I’ve been attending a Shambhala meditation center here in Fort Collins, where they teach tenets of Tibetan Buddhism philosophy and practice. My attendance is pretty sporadic, but I’m trying to get into the routine of waking up and getting dressed and driving downtown, so I can sit still for an hour or so and stop spazzing out all the time.
Going to a Buddhist center was the only thing that felt honest to me. We tried going to Christian churches, and we tried the Unitarian congregation, and nothing quite fit. The Unitarians were frankly boring, not what I had hoped for at all. I thought to myself, “You have generations of beauty and wisdom to choose from! We could be reading Rumi, Anne Sexton, Salman Rushdie. Why are you telling me about your trip to England?” It just felt dry and overbaked and blah.
Then we found a liberal Christian church where the people were very friendly and welcoming, the community vibrant and lively. But I couldn’t get past the Jesus stuff. Can you believe I used to be the Director of Christian Education at a church? I used to want to be an Episcopal priest. But the reason I never went to seminary is the same thing that has turned me off of Christian doctrine. Women seem marginalized, even in the best of circumstances. No matter how liberal your interpretation, you can’t change the fact that in a Christian church, you’re working with male-dominated literature from a male-dominated culture. And I’ve done enough research about the ancient Goddess religions to have even less favorable opinions about the Judeo-Christian track record with regard to the treatment of women and the demonization of the Divine Feminine.
But I digress. My whole point in starting this was to share a recent experience at what seems to be my new spiritual home. (That’s a phrase I haven’t used in a while!) During the discussion portion of our Sunday morning meditation session, the time-keeper/leader of our little group brought up the topic of gentleness. “What does gentleness look like when focused on ourselves?” she asked. She mentioned that in her experience, it seemed only to be an absence of self-abuse and criticism that she usually heaped on herself. It led to an interesting discussion.
I’ll say here that the word gentleness didn’t and doesn’t sit well with me. I’ve long equated the idea of gentleness with timidity and even weakness. I’m sure that says a lot more about me (and my upbringing) than it does about gentleness itself. But for the sake of our discussion, I substituted the word kindness. It feels stronger and less passive to me, somehow. And it works well enough for my purposes here, as well. The consensus of the group was that gentleness/kindness can take many forms, and that it doesn’t only entail not doing something. For instance, if you’re feeling exhausted, the kind thing to do for yourself may be to rest. But sometimes the kind thing isn’t about rest. It’s actually about effort. Getting up and getting dressed and driving downtown and parking and walking on a Sunday morning so I can attend group meditation practice is a kind thing to do for myself. I need that stillness, and I need the community. I also need the break from our daily routine at home, which can be anything but still. But it takes effort to get there. Likewise, the kind thing is often to take a walk, rather than a nap. My body needs that movement and fresh air. These are kind things. Not always easy things.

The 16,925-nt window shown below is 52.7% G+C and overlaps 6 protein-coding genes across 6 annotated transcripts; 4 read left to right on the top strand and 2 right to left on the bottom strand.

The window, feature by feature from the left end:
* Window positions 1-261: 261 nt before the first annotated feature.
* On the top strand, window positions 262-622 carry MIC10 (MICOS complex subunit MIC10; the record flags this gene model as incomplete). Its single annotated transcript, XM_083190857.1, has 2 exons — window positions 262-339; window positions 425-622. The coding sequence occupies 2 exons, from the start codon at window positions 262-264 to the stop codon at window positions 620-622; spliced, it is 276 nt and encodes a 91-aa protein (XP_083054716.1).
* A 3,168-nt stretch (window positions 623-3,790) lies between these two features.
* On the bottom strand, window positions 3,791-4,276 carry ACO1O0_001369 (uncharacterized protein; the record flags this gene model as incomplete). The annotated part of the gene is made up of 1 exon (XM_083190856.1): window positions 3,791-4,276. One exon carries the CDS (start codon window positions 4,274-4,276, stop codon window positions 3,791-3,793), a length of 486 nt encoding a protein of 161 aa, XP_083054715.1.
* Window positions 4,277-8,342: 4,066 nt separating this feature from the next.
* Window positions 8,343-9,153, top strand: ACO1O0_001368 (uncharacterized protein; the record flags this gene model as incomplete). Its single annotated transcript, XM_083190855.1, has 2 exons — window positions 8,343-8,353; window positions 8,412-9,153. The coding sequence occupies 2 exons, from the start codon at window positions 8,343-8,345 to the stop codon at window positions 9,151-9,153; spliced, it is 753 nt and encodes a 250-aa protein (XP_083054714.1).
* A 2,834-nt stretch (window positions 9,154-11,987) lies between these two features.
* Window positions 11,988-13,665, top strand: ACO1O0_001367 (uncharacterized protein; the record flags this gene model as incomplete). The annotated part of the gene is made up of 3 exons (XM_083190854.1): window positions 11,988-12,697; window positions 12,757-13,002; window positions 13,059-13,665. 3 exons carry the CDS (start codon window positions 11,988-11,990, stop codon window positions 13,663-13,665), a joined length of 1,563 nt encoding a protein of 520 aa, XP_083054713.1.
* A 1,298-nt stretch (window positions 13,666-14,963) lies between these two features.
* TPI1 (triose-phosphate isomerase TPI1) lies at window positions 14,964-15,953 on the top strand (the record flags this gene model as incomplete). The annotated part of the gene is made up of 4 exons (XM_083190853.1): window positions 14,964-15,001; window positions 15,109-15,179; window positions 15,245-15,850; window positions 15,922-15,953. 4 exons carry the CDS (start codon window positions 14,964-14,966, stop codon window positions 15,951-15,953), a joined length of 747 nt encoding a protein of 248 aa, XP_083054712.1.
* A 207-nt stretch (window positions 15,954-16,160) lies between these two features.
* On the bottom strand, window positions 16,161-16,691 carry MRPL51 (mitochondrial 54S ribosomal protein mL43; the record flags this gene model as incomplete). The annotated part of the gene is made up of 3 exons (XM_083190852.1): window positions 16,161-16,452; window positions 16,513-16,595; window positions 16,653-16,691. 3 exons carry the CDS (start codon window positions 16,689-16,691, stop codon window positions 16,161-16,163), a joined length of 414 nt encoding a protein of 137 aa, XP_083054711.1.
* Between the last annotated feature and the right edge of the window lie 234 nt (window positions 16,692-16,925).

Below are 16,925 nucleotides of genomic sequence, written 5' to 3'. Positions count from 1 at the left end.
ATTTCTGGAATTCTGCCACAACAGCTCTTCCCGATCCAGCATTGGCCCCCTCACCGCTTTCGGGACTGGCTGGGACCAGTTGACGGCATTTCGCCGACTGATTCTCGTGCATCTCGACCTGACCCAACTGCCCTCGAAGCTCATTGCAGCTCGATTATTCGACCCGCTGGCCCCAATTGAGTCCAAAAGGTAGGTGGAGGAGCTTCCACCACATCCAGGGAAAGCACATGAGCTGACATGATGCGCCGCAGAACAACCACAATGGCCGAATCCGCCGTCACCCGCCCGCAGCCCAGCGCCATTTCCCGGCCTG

I may have mentioned before that Brian’s had some health problems. An odd, indefinite fatigue that seems to have vague causes that seem more mild than the symptoms would lead us to believe. Meanwhile, we’ve begun private speech therapy with Jack, and his therapist is sending home weekly assignments for us to work on between sessions. At the same time, I’ve been trying and failing to get back to a writing project very close to my heart. All of these things demand of me great kindness — and yes, gentleness — to myself and my family. But none of it is weak or timid. Not one bit of it. These are daily efforts that I don’t always feel like dealing with, but which will help each of us separately and all of us together feel more whole.
Wish me luck. And kindness. Amen.